Domination of Centralized Domains — The Internet’s Weakest Link
The Internet Corporation for Assigned Names and Numbers (ICANN), the domain overseer and DNS overlord, was in the spotlight recently due to a request from Mykhailo Fedorov, Vice Prime Minister of Ukraine, demanding that the organization disables country code top-level domains (ccTLD) associated with Russia .
Specifically, Fedorov requested ICANN revoke domains “.ru,” “.рф,” “.su,” and others and shutting down DNS root servers serving the Russian Federation. He also demanded the revocation of associated TLS/SSL certificates for those domains.
Though ICANN turned down the request in this instance they could have granted the request, and still could with enough pressure brought to bear. This brings to the forefront the importance and crucial need in advocating for the decentralization of domains. Decentralized domains are the timely need of the hour.
Importance of decentralization
Many have long been concerned and have warned that reliance on a single, bureaucratic organization to oversee the DNS root and assign top-level domains is dangerous. There is a worry that ICANN could decide, perhaps under pressure from certain governments or corporations, to censor the internet by removing names from the DNS or by prohibiting the use of specific names.
Decentralizing the Internet eliminates the monopoly of the management of domain names and top-level domains. Moreover, with no special interest governing authority controlling anything, the registrants have complete autonomy, ownership and administration of their domains.
Risks of traditional centralized bodies
In the traditional centralized DNS, while ICANN is responsible for allocating two-letter country codes, it is also in charge of managing the Internet Assigned Numbers Authority (IANA) who remain in control of a single authoritative root.
IANA, in the past, has managed situations with the reassignment of TLDs and retired country codes. However, in the current escalating crisis between Russia and Ukraine, a centralized body with authority to revoke any country code top-level domain (ccTLDs) is alarming.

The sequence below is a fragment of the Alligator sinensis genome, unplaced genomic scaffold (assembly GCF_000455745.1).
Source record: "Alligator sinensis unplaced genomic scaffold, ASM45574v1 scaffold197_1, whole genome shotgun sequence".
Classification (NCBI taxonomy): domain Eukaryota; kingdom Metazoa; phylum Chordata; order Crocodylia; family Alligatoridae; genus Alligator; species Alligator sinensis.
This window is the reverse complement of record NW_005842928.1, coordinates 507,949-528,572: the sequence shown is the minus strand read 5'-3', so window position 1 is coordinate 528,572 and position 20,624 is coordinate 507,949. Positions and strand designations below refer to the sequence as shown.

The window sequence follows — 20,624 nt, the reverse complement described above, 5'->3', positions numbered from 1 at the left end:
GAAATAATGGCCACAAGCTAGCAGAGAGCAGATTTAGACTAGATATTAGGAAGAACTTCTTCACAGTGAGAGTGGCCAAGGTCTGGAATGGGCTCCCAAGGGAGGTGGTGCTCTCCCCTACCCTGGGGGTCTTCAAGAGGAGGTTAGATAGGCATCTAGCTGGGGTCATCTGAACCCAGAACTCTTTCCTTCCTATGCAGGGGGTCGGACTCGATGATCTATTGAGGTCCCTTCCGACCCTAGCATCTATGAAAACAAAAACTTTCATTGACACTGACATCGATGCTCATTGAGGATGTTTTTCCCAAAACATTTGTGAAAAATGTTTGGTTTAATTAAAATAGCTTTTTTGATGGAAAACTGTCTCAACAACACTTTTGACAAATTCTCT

Advocates in the conflict have put forward strong views for ICANN’s consideration to disable Russian TLDs, citing they are being used to propagandize their war efforts. Should ICANN move towards such a measure it will amply demonstrate the risk of websites being under control of centralized bodies.
The battle to control ICANN
It is a widely-held belief that the Internet should not fall under the control of any one stakeholder, whether such is an individual, an entity or any government. Currently, ICANN’s policymaking is characterized by a ‘multi-stakeholder governance model’ and bottom-up decision-making processes. Its policies are initiated and developed within supporting organizations whose members represent both commercial and non-commercial interests of the DNS.
While it is not ICANN’s job to regulate content online, there are concerns that this could come about through shared international control of the DNS. There are also concerns regarding ICANN’s decision-making ability on controversial matters, as any domain-level takedowns could lead to violations over freedom of speech. More importantly leading countries can team up, based on their global power structure, and manipulate ICANN and IANA to revoke TLDs of other countries, groups, businesses or individuals.
Dilemma and impact of retired TLDs
With ICANN controlling ccTLDs, the possible threat of losing them and consequential impact to businesses is evident. If the Russian TLDs are disabled, about five million domains from the global internet would be blocked and significantly affect Russia’s existence.
Meanwhile all domains are not owned but only leased to the holder, and extraordinary damage can occur because only a handful of organizations have been charged with keeping the DNS working and secure.
By decentralizing domains, the owner of the related domain and top-level domain have complete control over its access and usage. Thus it offers protection from outsiders trying to exploit the DNS’s security framework and from authorities hoping to use it to block free expression on a free internet.
Disclaimer: This blog explains the consequences of using centralized domains which are dominated by biased organizations and not intended nor created to support the war or subsequent invasive actions of Russian government.